The fundamental assumption of social sciences and therefor also for ethnomethodology is the position of humans to the environment: Humans are not only objects of natural environment, which is observable by academics and scientists, but also producers and creators of the cultural world. Permanent interaction embosses their own world. Everyday interaction as everyday occurrence between humans stands in the center of this theory. Interaction produces occasions and matters of fact. “The following studies seek to treat practical activities, practical circumstances, and practical sociological reasoning as topics of empirical study, and by paying to the most commonplace activities of daily life the attention usually accorded extraordinary events, seek to learn about them as phenomena in their own right.” (Garfinkel, 1967, p. 1). The action, i. e. the interaction within society is only possible on basis of common sense knowledge. Humans acting relating to this common sense knowledge, understanding and being understood are basic elements of everyday life. Accordingly humans can possess knowledge about the subjective environment of other humans. For that reason humans assume mutual knowledge about subjective environments in everyday life. “With respect to the problematic character of practical actions and to the practical adequacy of their inquiries, members take for granted that a member must at the outset ‘know’ the settings in which he is to operate if his practices are to serve as measures to bring particular, located features of these settings to recognizable account.” (Garfinkel, 1967, p. 8). Common knowledge is primarily concerned with different layers of unconscious routine knowledge. It is less concerned with reflective body of knowledge. The area of conscious contemplation is only reached in crisis situations. “In the actual occasions of interaction that accomplishment is for members omnipresent, unproblematic, and commonplace.” (Garfinkel, 1967, p. 9). The body of thinking and acting which influences the acting of society members is created by daily routine, used during it and therefore in progressive diversification. The existential fear of humans requires the construction of sense in everyday life. This random sense is transmitted and proceeded by fellow human beings. “The properties of indexical expressions and indexical actions are ordered properties. These consist of organizationally demonstrable sense, or facticity, or methodic use, or agreement among ‘cultural colleagues.’ Their ordered properties consist of organizationally demonstrable rational properties of indexical expressions and indexical actions. Those ordered properties are ongoing achievements of the concerted commonplace activities of investigators.” (Garfinkel, 1967, p. 11). It is assumed that the social reality contains all occurrences and facts influencing the interaction of members of society.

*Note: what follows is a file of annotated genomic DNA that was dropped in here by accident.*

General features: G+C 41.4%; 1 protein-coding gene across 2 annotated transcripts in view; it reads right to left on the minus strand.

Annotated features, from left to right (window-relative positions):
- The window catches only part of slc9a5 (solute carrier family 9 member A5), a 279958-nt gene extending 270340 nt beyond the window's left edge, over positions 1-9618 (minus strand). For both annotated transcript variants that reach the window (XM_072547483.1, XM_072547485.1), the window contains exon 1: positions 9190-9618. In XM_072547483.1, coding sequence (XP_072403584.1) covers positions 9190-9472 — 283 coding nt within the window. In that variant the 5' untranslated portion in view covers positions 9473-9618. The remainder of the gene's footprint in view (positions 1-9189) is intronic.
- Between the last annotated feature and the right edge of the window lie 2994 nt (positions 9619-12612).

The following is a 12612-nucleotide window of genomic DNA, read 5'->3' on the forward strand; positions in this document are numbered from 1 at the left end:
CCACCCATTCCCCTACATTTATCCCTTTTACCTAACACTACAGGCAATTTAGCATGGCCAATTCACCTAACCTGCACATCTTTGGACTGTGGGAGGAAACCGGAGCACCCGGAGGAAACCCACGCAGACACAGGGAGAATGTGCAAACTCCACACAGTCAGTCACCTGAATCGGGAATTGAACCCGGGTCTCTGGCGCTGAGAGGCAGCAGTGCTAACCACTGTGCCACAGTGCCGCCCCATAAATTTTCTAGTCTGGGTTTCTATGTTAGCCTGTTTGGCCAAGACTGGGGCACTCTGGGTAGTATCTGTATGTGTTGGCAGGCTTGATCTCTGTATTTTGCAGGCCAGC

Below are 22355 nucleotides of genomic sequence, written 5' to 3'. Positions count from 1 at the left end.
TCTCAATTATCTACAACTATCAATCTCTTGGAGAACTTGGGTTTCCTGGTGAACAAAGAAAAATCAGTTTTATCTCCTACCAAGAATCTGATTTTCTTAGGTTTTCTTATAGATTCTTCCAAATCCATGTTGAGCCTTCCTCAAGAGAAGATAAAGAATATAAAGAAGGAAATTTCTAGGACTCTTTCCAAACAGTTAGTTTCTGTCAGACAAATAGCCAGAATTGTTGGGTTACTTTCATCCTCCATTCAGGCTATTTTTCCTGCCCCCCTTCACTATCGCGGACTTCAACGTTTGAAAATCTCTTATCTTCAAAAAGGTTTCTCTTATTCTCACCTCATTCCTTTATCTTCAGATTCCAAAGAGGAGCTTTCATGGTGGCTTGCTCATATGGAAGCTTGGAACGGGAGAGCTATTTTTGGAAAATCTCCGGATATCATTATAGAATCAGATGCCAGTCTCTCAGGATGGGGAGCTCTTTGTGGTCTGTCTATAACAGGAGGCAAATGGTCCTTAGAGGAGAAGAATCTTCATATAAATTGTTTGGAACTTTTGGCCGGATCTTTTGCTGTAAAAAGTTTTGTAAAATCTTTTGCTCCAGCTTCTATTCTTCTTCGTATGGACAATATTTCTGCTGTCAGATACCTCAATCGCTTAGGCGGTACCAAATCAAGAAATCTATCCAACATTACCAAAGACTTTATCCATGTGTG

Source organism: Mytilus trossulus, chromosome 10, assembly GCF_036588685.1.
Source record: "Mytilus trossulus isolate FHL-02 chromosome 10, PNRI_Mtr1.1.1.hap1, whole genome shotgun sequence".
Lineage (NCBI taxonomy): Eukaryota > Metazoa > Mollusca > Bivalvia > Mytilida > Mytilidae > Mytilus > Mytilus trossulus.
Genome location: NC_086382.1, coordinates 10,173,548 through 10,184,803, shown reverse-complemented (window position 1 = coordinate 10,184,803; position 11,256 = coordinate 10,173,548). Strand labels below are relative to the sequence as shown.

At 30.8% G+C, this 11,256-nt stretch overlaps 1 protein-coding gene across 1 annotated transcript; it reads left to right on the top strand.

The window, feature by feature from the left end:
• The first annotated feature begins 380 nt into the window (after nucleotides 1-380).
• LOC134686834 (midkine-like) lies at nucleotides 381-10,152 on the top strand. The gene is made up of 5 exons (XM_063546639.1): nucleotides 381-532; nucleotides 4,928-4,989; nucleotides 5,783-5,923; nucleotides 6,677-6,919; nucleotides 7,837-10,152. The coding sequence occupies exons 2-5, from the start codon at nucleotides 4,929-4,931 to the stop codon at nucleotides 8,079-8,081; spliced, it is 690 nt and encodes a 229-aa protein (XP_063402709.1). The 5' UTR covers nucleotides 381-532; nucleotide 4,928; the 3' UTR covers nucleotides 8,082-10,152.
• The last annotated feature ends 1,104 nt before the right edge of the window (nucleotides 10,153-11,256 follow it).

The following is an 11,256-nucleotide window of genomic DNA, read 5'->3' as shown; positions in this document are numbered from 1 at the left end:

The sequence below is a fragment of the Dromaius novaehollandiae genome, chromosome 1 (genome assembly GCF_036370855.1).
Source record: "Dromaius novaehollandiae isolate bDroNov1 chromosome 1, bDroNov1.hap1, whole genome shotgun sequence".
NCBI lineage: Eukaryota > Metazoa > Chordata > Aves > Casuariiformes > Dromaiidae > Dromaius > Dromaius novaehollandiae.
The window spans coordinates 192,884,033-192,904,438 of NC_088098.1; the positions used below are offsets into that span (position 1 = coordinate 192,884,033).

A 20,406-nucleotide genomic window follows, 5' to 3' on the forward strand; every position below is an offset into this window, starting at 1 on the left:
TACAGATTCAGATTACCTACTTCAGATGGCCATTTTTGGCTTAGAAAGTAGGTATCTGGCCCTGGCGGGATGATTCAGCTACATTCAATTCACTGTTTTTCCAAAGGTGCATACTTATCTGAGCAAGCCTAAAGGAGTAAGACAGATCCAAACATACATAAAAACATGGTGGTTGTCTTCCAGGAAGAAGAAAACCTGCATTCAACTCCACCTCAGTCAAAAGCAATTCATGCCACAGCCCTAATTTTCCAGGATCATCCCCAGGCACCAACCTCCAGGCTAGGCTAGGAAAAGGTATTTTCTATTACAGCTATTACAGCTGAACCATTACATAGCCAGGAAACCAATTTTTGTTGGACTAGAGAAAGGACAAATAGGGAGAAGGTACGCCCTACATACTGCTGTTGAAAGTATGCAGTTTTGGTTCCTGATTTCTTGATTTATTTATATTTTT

Excerpt out of 14 pages


Harold Garfinkel's Ethnomethodology. The Theory and Empiricism of Analyzing Everyday Structures in Society
LMU Munich  (Soziologie)
Funktionalismus und Gesellschaftstheorie
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ISBN (eBook)
ISBN (Book)
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915 KB
Ethnomethodologie, Ethnomethodology, Harold Garfinkel, Gesellschaftstheorie, Funktionalismus, Krisenexperimente, Phenomenology, Studies in Ethnomethodology, 1967, Alfred Schütz
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Louisa Jonuscheit (Author), 2015, Harold Garfinkel's Ethnomethodology. The Theory and Empiricism of Analyzing Everyday Structures in Society, Munich, GRIN Verlag, https://www.grin.com/document/309576